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Nice article, though I feel like your first objection is merely technical and the second objection focuses too much on Campbell's personal bias (as opposed to challenging his actual teaching). Which is fine if that was the aim. Your first objection when you quote "the vocabulary of yoga", Campbell doesn't seem to be claiming there are two viable paths (which conflicts with his career-long preference for the undifferentiated path). It seems he's just conveying a teaching about the modes of realization in yogic practice, not representing it as his own. So I don't see this is an example of him not heeding his own wisdom and, even if it is from "him", it's cherry-picking a passage that is inconsistent with his otherwise very consistent philosophy of getting at the divine mystery via understanding myth/symbol as such. At worst, it amounts to an outlier passage that conflicts with what he says everywhere else. Of course, whether you agree with his thesis is another matter. I think he made compelling points that by holding onto myth as fact and thereby creating firm conceptualizations/idols of god, it would be difficult to achieve union with god through transcendent experience. For him, preferable would be an undifferentiated approach to allow for access to the "Real Truth" via experience, which I'm sure he'd say is really the whole point of all of this... and is therefore superior to analytical understanding of god via history and fact (which I'd argue gives you an easier, off-the-shelf moral system but a much weaker spiritual life). It's kind of like Alan Watts in Behold the Spirit, where he talks about the worship of the Son and the Father (and the need to possess them via historical fact-worship) is largely mutually exclusive with understanding the living Holy Spirit, which exists in the here and now (which one might argue is similar in concept to Brahman, to tie it back to Campbell's inclinations). Anyway, I don't see Campbell as being guilty of anything like demanding people stop following orthodoxy, though I'm sure that was his preference. He probably was too quick to claim the Jesus as (at least partly) fiction, not realizing that even a historical jesus would allow for us to interpret the "meaning" of the resurrection to insinuate a transcendent, present god we can commune with on earth (through JC's example). A lot of his loose words on Christianity was, I'd assume, an emotional reaction to an otherwise sound conclusion that the Christian's obsession with "the facts", and thereby trying to grasp or possess an image of god, was preventing a truly spiritual life predicated on faith and surrender... to allow mystical union with whatever's behind the veil (god, whatever). To quote Watts again, Campbell's concern about confusing myth for fact is akin to climbing the light-post rather than letting it light the way... which, again, you're free to disagree with... but you didn't really get into the whether the issue itself was sound/unsound as much as make a case for Campbell's inconsistency and hypocrisy. But nothing but love for you. I enjoyed the article and I hope you're doing well.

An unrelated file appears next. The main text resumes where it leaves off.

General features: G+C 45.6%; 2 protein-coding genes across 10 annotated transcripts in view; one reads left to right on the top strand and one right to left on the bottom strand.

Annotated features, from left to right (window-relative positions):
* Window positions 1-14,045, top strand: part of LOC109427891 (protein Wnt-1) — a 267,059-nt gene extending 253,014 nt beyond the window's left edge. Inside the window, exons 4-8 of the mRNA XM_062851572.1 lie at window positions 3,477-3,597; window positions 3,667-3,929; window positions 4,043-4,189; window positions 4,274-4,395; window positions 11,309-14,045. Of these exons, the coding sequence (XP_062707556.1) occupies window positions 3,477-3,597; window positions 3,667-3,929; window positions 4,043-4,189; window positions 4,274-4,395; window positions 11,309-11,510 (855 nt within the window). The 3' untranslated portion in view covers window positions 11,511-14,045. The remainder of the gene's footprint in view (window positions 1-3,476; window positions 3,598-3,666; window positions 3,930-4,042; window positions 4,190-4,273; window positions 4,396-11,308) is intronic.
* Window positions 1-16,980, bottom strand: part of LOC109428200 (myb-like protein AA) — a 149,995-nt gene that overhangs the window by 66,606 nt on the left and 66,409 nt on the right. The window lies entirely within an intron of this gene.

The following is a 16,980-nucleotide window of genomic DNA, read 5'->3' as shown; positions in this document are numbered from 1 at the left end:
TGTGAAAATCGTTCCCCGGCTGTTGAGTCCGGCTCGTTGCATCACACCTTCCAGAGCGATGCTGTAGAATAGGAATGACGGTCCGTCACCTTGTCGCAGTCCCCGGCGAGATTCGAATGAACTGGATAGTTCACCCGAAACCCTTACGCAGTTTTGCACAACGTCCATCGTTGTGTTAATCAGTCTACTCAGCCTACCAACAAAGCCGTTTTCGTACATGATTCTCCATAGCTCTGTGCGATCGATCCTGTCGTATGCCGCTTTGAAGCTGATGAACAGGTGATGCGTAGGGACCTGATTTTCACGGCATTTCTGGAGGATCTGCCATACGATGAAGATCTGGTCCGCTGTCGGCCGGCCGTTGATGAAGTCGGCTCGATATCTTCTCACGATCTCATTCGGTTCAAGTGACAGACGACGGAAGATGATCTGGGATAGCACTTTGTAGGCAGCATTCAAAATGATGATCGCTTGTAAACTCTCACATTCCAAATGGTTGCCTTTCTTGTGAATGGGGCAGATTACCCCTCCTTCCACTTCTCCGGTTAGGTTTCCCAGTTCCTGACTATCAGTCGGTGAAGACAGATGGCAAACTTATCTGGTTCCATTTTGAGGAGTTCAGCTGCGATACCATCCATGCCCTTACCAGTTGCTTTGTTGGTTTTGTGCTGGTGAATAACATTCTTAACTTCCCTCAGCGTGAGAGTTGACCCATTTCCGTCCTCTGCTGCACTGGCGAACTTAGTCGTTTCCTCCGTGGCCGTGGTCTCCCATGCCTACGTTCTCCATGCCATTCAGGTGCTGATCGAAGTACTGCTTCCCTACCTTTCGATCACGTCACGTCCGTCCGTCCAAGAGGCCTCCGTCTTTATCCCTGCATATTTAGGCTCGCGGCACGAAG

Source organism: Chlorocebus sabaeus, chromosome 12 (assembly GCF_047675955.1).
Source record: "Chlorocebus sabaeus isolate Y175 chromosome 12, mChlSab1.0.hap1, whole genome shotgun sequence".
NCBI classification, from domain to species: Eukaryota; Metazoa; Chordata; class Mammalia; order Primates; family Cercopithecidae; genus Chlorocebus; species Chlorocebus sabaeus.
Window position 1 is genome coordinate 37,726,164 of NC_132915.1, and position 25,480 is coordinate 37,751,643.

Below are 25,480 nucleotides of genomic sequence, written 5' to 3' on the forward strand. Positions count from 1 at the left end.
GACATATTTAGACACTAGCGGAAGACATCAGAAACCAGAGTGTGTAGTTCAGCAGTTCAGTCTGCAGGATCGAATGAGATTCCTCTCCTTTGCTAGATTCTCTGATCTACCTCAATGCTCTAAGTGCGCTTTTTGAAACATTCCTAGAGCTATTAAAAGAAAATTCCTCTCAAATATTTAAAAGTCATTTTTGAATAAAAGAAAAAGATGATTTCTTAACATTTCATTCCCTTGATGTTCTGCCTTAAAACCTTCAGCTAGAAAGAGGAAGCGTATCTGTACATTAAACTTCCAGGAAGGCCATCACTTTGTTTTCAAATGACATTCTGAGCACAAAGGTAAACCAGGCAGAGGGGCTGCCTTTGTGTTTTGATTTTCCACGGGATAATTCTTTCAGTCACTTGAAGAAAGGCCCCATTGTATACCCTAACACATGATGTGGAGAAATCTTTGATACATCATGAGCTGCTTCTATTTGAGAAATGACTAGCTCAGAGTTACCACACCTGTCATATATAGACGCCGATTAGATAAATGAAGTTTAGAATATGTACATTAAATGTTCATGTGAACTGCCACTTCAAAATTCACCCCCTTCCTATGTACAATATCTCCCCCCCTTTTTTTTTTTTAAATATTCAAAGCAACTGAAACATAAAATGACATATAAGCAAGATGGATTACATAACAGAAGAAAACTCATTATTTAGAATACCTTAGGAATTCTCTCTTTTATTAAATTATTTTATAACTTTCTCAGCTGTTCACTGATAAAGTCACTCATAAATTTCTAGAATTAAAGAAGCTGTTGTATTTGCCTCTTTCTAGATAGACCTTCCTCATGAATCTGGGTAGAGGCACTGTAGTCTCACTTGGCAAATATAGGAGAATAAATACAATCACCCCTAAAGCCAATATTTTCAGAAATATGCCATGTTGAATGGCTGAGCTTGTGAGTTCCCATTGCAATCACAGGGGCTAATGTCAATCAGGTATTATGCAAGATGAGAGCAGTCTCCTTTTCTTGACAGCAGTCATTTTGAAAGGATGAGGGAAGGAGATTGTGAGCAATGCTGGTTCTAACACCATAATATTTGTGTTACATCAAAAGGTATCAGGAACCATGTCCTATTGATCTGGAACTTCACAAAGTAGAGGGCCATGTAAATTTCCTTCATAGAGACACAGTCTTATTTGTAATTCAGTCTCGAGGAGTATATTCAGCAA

Toggle Commented Jul 22, 2015 on What Did Joseph Campbell Believe? at Only a Game
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